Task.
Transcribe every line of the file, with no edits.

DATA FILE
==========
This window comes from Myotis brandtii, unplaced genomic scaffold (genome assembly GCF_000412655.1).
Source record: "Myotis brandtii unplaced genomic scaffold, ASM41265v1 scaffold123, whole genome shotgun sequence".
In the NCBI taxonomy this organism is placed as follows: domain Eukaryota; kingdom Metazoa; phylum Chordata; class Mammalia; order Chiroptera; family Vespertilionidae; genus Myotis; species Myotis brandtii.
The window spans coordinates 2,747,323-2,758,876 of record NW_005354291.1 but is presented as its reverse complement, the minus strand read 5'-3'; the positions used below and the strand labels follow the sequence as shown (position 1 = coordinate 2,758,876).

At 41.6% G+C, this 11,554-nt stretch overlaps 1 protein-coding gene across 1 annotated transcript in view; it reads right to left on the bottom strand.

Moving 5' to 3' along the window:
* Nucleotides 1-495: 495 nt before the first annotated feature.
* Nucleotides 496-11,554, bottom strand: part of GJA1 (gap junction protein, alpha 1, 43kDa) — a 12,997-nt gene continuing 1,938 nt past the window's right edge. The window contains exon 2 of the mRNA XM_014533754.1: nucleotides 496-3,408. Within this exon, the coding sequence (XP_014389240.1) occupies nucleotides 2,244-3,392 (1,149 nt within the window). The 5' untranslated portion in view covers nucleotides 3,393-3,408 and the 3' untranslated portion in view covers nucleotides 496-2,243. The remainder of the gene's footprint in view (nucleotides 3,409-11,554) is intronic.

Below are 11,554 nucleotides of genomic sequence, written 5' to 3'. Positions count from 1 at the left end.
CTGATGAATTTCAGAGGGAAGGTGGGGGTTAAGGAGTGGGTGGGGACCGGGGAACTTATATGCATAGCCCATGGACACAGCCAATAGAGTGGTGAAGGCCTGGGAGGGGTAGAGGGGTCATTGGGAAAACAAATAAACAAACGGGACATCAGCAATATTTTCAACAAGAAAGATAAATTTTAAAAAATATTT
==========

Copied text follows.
This window comes from Myotis brandtii, unplaced genomic scaffold (genome assembly GCF_000412655.1).
Source record: "Myotis brandtii unplaced genomic scaffold, ASM41265v1 scaffold123, whole genome shotgun sequence".
In the NCBI taxonomy this organism is placed as follows: domain Eukaryota; kingdom Metazoa; phylum Chordata; class Mammalia; order Chiroptera; family Vespertilionidae; genus Myotis; species Myotis brandtii.
The window spans coordinates 2,747,323-2,758,876 of record NW_005354291.1 but is presented as its reverse complement, the minus strand read 5'-3'; the positions used below and the strand labels follow the sequence as shown (position 1 = coordinate 2,758,876).

At 41.6% G+C, this 11,554-nt stretch overlaps 1 protein-coding gene across 1 annotated transcript in view; it reads right to left on the bottom strand.

Moving 5' to 3' along the window:
* Nucleotides 1-495: 495 nt before the first annotated feature.
* Nucleotides 496-11,554, bottom strand: part of GJA1 (gap junction protein, alpha 1, 43kDa) — a 12,997-nt gene continuing 1,938 nt past the window's right edge. The window contains exon 2 of the mRNA XM_014533754.1: nucleotides 496-3,408. Within this exon, the coding sequence (XP_014389240.1) occupies nucleotides 2,244-3,392 (1,149 nt within the window). The 5' untranslated portion in view covers nucleotides 3,393-3,408 and the 3' untranslated portion in view covers nucleotides 496-2,243. The remainder of the gene's footprint in view (nucleotides 3,409-11,554) is intronic.

Below are 11,554 nucleotides of genomic sequence, written 5' to 3'. Positions count from 1 at the left end.
CTGATGAATTTCAGAGGGAAGGTGGGGGTTAAGGAGTGGGTGGGGACCGGGGAACTTATATGCATAGCCCATGGACACAGCCAATAGAGTGGTGAAGGCCTGGGAGGGGTAGAGGGGTCATTGGGAAAACAAATAAACAAACGGGACATCAGCAATATTTTCAACAAGAAAGATAAATTTTAAAAAATATTT